Let us be frank: the Windows Defragmentation tool is best described as functional. Defragging your hard drive is an essential part of PC maintenance as otherwise files get scattered in multiple segments (or fragments) all over your drive, forcing the disk’s mechanical parts to work harder to piece them back together when they’re needed. Net result: files are slower to access, so computer slows down, but another side-effect is that the drive’s temperature increases and its moving parts wear out that much quicker.
XP’s Defrag tool doesn’t even run automatically, so it’s essential you find another solution. And even though Windows 7 and Vista do attempt to run on a weekly basis, the default timing isn’t great and the results are barely adequate. Your hard drive is the biggest bottleneck in your system, so it pays to make sure it’s defragged regularly to give it the best possible chance of performing at a half-decent level.
Third-party defrag tools have long trumped Windows’ own meagre efforts, and in recent years a number of powerful, versatile and feature-rich freebies have come on to the market, such as Puran Defrag Free and Auslogics Disk Defrag. That probably explains why O&O – one of the pioneers in disk defrag technology – has finally wised up to the fact it needs to provide a free version of its own defrag tool to appeal to the home market.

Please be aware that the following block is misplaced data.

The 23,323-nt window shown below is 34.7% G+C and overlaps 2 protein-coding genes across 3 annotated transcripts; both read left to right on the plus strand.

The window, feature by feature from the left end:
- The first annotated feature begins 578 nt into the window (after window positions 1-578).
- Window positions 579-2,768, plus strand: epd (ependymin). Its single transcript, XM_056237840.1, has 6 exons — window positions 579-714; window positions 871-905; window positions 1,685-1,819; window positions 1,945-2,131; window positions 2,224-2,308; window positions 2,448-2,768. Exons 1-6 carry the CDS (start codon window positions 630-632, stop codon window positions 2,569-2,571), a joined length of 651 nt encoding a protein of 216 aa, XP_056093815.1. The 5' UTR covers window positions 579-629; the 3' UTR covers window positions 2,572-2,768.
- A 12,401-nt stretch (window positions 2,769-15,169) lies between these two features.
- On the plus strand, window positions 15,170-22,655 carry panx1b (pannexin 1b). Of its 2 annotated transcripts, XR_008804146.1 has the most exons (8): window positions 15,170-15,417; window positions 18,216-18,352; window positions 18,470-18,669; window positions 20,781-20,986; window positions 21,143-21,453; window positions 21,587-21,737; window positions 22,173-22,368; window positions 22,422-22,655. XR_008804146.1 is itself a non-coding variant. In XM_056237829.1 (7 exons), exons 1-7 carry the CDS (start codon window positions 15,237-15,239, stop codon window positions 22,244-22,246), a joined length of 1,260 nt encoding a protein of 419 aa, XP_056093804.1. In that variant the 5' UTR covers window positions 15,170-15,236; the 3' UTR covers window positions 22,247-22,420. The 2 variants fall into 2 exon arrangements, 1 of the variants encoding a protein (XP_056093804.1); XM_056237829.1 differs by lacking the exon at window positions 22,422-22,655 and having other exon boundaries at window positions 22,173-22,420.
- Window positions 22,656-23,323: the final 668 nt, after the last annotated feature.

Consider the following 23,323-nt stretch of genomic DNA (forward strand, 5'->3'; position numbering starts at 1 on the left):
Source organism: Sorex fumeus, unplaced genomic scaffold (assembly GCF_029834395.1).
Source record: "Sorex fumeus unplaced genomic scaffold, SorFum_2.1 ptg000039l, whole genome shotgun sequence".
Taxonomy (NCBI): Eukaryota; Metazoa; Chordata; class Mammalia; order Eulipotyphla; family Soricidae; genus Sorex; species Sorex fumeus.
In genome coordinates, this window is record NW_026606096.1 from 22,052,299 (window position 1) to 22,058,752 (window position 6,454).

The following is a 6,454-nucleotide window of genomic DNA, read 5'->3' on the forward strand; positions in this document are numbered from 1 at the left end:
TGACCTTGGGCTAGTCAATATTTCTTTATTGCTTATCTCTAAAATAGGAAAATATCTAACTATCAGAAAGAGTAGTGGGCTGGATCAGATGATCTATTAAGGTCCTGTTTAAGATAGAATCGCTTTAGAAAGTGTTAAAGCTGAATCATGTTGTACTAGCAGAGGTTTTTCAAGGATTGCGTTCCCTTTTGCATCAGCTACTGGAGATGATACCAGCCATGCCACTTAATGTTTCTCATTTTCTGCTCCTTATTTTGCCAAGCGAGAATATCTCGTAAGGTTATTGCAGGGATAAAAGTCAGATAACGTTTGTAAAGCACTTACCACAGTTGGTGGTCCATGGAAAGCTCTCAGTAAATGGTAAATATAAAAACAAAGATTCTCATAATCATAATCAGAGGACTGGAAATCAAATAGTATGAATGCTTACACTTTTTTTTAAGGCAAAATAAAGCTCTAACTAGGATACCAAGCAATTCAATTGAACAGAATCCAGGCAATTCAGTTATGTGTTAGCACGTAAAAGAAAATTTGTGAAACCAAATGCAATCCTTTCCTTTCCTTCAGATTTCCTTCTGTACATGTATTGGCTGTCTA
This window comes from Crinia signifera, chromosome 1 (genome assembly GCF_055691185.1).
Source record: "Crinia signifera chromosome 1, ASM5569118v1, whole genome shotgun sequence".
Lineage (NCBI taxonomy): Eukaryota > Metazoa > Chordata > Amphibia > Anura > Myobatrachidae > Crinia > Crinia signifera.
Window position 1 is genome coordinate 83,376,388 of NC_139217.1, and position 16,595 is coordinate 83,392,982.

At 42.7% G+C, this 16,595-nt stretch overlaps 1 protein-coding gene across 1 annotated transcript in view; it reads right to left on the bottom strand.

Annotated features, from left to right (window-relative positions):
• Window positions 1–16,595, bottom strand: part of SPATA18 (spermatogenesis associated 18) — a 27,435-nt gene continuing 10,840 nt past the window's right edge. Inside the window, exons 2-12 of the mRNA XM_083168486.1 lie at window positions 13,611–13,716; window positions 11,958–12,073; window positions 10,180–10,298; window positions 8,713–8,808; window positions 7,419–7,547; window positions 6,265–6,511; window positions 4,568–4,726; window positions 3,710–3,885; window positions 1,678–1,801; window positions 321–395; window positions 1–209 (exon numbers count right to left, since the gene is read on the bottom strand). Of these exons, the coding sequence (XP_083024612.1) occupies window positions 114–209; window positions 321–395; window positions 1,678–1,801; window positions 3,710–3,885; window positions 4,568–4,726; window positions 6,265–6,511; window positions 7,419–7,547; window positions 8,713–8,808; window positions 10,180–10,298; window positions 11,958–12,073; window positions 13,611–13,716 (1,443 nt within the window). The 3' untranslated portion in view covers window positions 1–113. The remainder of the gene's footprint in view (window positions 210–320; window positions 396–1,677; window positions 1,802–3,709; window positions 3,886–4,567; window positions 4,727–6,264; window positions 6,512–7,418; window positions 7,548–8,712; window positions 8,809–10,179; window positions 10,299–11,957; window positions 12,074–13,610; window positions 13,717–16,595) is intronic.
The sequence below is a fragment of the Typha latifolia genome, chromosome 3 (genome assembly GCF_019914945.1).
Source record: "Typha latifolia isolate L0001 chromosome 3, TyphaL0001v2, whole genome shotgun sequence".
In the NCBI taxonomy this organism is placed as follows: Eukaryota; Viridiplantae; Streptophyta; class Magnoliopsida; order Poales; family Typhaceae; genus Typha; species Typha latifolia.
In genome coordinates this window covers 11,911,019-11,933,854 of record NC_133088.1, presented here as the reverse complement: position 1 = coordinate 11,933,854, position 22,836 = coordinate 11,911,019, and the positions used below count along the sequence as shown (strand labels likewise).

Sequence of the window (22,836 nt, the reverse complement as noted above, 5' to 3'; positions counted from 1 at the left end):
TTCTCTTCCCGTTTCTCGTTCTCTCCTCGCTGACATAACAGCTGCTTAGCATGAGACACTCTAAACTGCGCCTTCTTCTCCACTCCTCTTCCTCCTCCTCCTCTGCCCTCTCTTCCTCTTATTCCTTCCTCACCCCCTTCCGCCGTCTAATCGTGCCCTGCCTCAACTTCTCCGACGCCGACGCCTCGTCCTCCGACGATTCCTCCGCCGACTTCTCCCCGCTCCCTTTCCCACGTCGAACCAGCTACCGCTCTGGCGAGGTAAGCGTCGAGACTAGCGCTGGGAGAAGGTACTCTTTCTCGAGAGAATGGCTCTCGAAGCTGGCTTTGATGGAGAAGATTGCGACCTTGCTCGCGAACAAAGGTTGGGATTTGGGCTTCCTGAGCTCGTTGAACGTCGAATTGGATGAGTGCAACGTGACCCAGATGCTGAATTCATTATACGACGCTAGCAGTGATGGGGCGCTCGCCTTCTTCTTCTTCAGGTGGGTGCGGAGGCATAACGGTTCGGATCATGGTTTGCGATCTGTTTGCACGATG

The net result is this: O&O Defrag Free Edition. It’s based on its Professional big brother, so you enjoy the top-notch performance gains and light system footprint that it brings. The downside is that it’s actually a cut-down version, so you’re only able to use one of two defrag methods (as opposed to eight in the full version), neither of which will keep your drive defragged in the background as you work. There’s no boot-time defragmentation either for system files, and while the program comes with three “zones” for placing files in for best performance on your drive, you can’t actually configure them as you can with the Pro Edition.
It sounds churlish to mention these limitations in the free version, but we do so because many of these options are available in other free tools, so should be noted here. However, if you’re looking for a “set-it-and-forget-it” solution and are happy for your drive to be defragged on a regular basis, then O&O Defrag Free definitely represents a step up from the basic tool provided by Windows itself.
This is the 32-bit version of O&O Defrag Free Edition: a separate build is available for 64-bit versions of Windows.